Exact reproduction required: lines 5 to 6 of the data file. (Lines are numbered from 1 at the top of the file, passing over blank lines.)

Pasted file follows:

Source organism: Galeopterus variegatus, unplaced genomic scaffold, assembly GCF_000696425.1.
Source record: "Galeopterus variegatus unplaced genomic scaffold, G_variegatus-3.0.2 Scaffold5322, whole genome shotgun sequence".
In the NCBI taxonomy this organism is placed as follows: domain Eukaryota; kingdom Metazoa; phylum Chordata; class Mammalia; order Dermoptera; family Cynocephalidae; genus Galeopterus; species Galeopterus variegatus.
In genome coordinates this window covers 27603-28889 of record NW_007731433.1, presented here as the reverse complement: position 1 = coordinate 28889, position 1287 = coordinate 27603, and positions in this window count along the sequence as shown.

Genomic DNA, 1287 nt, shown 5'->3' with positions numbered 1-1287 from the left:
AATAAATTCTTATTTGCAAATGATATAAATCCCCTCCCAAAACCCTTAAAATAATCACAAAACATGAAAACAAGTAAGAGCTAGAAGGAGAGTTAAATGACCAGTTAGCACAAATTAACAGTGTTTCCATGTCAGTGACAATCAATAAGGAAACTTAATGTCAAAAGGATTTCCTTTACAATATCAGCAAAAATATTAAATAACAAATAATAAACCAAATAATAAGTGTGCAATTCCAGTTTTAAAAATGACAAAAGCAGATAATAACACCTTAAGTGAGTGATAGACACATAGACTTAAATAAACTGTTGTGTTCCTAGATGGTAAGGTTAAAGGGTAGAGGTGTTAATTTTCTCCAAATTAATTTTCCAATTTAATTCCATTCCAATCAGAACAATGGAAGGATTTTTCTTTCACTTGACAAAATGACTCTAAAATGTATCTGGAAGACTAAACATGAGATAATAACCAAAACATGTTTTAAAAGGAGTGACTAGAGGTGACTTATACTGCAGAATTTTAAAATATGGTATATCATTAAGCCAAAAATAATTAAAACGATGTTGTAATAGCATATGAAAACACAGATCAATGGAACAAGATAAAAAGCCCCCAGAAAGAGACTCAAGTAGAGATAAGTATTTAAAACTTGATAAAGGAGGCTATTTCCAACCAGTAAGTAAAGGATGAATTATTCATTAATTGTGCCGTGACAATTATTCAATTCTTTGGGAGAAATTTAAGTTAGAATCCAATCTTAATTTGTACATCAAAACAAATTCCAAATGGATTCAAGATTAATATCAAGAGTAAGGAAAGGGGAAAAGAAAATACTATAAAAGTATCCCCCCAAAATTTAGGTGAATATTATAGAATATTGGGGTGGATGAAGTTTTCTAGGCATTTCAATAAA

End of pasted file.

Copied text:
Genomic DNA, 1287 nt, shown 5'->3' with positions numbered 1-1287 from the left:
AATAAATTCTTATTTGCAAATGATATAAATCCCCTCCCAAAACCCTTAAAATAATCACAAAACATGAAAACAAGTAAGAGCTAGAAGGAGAGTTAAATGACCAGTTAGCACAAATTAACAGTGTTTCCATGTCAGTGACAATCAATAAGGAAACTTAATGTCAAAAGGATTTCCTTTACAATATCAGCAAAAATATTAAATAACAAATAATAAACCAAATAATAAGTGTGCAATTCCAGTTTTAAAAATGACAAAAGCAGATAATAACACCTTAAGTGAGTGATAGACACATAGACTTAAATAAACTGTTGTGTTCCTAGATGGTAAGGTTAAAGGGTAGAGGTGTTAATTTTCTCCAAATTAATTTTCCAATTTAATTCCATTCCAATCAGAACAATGGAAGGATTTTTCTTTCACTTGACAAAATGACTCTAAAATGTATCTGGAAGACTAAACATGAGATAATAACCAAAACATGTTTTAAAAGGAGTGACTAGAGGTGACTTATACTGCAGAATTTTAAAATATGGTATATCATTAAGCCAAAAATAATTAAAACGATGTTGTAATAGCATATGAAAACACAGATCAATGGAACAAGATAAAAAGCCCCCAGAAAGAGACTCAAGTAGAGATAAGTATTTAAAACTTGATAAAGGAGGCTATTTCCAACCAGTAAGTAAAGGATGAATTATTCATTAATTGTGCCGTGACAATTATTCAATTCTTTGGGAGAAATTTAAGTTAGAATCCAATCTTAATTTGTACATCAAAACAAATTCCAAATGGATTCAAGATTAATATCAAGAGTAAGGAAAGGGGAAAAGAAAATACTATAAAAGTATCCCCCCAAAATTTAGGTGAATATTATAGAATATTGGGGTGGATGAAGTTTTCTAGGCATTTCAATAAA